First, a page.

Disabilities Group Boycotts Hotels Over Pool Accessibility
What started out as a disagreement over hotel pool wheelchair lifts has escalated into a full boycott of some of the country’s top hotel chains as the American Association of People with Disabilities (AAPD) and the American Hotel & Lodging Association (AHLA) take opposite stands on the heated debate.
The Background Story
What both sides do agree on is that American travelers with disabilities deserve access to the same hotel amenities that able-bodied travelers enjoy. The U.S. Department of Justice’s Civil Rights Division published rules regarding accessible pools in 2010. In May of 2012, the rules were updated in response to feedback from the hotel industry, regarding challenges hotels faced while trying to implement the changes.
The Americans with Disabilities Act ruling requires that all public swimming areas, which includes hotels and motels, be retrofitted to make them accessible to people with disabilities. All new construction of pools must be done in a way that allows a person with a disability to enjoy the same independence, ease, and convenience enjoyed by those without disabilities. The last update gave the hotels until January 31, 2013 to comply.
One of the big points of debate is the type of wheelchair lifts that should be required. The American Association of People with Disabilities (AAPD) is urging hotels to pick up the pace in the renovations, and also to invest in permanent lifts instead of portable models. Permanent lifts are typically easier to use and more accessible, but they come with a much higher cost than portable lifts do. The new regulation also requires that each body of water have lift access, and that large pools have more than one entry point for disabled swimmers. Permanent lifts require more space poolside and sometimes require digging up concrete and placing electrical conduits.
The hotels claim the expense is too great and the demands not always possible to fulfill. Permanent lifts can be dangerous when there is not a lifeguard on duty, as the hydraulic lifts move quickly and can cause injury. In addition, many hotels were built in a way that providing multiple lifts between a pool and a spa, while leaving room for guests to safely navigate around the area safely, is not possible.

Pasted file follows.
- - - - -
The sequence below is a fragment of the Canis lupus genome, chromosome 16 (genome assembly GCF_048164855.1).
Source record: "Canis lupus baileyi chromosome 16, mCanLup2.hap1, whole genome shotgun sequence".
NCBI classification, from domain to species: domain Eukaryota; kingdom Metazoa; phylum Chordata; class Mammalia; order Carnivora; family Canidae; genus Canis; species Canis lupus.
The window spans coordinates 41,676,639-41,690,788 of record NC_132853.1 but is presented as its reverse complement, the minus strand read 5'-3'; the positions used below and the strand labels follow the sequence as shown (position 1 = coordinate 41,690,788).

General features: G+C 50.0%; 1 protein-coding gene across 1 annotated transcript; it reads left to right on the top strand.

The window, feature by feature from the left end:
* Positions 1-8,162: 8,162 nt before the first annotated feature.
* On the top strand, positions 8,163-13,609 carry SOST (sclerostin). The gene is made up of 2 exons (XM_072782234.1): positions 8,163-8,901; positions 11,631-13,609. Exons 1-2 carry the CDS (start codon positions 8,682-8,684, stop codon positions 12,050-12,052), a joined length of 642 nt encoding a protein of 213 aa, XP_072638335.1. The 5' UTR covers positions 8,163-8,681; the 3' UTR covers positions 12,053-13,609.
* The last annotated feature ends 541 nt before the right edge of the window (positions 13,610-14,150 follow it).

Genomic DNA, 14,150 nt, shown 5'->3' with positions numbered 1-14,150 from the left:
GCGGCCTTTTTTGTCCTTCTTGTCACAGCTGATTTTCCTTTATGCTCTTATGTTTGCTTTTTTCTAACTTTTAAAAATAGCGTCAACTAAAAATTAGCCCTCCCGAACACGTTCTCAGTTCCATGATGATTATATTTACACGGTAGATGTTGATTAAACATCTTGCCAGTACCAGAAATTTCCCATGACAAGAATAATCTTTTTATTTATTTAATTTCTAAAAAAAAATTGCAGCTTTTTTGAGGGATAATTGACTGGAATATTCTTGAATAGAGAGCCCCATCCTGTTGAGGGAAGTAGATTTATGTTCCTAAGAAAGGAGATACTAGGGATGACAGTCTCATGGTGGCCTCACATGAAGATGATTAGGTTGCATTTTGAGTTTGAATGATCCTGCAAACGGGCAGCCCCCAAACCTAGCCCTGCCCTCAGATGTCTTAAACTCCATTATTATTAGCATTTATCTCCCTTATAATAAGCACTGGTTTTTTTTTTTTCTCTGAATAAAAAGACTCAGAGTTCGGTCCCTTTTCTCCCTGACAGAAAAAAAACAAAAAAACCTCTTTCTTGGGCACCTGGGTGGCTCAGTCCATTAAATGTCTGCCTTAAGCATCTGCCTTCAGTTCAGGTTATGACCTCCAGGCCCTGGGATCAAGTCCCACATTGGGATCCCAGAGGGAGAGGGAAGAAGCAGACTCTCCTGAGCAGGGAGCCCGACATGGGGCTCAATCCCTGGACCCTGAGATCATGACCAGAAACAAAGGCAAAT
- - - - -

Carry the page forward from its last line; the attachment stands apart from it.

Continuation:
“Our industry really wants to accommodate guests and it’s in our best interest to do that, but we want to provide access safely for everyone,” said Marlene Colucci, the executive vice president for policy for the American Hotel and Lodging Association (AHLA) in Washington, DC. “We’re asking the federal government to take a balanced approach,” she said. “You should be able to share a lift between two bodies of water in the same area, for example.”
The AAPD says the hotels aren’t trying hard enough. Along with the National Disability Rights Network, the National Council on Independent Living, and ADAPT, they have been organizing boycotts against the hotels that lack a fixed wheelchair lift in their pool areas.
“You have a lot of big hotel chains hiding behind the trade group associations saying on one hand they want to work to support people with disabilities, and on the other hand, they’re actively working against equality,” says AAPD CEO Mark Perriello.
In addition to boycotting hotels based on the lack of a fixed lift, the boycott organizers are also asking supporters to steer conventions, meetings and leisure travel away from hotels whose leaders fought to delay the regulations. They also plan to make a website that will blow the whistle on hotels that do not have fixed lifts in place. The website will also include a “wall of shame.”
“I think it’s an unfortunate move,” says Eric Reller, a lobbyist with the hotel industry’s AHLA, of the boycott. “We’ve never advocated taking anything away from the ADA. We still advocate for access to pools. We’re fully compliant with hundreds of new ADA regulations,” he says.
He also said he views the boycott as a “fundraising and membership drive.”
Original article can be found on: amsvans.com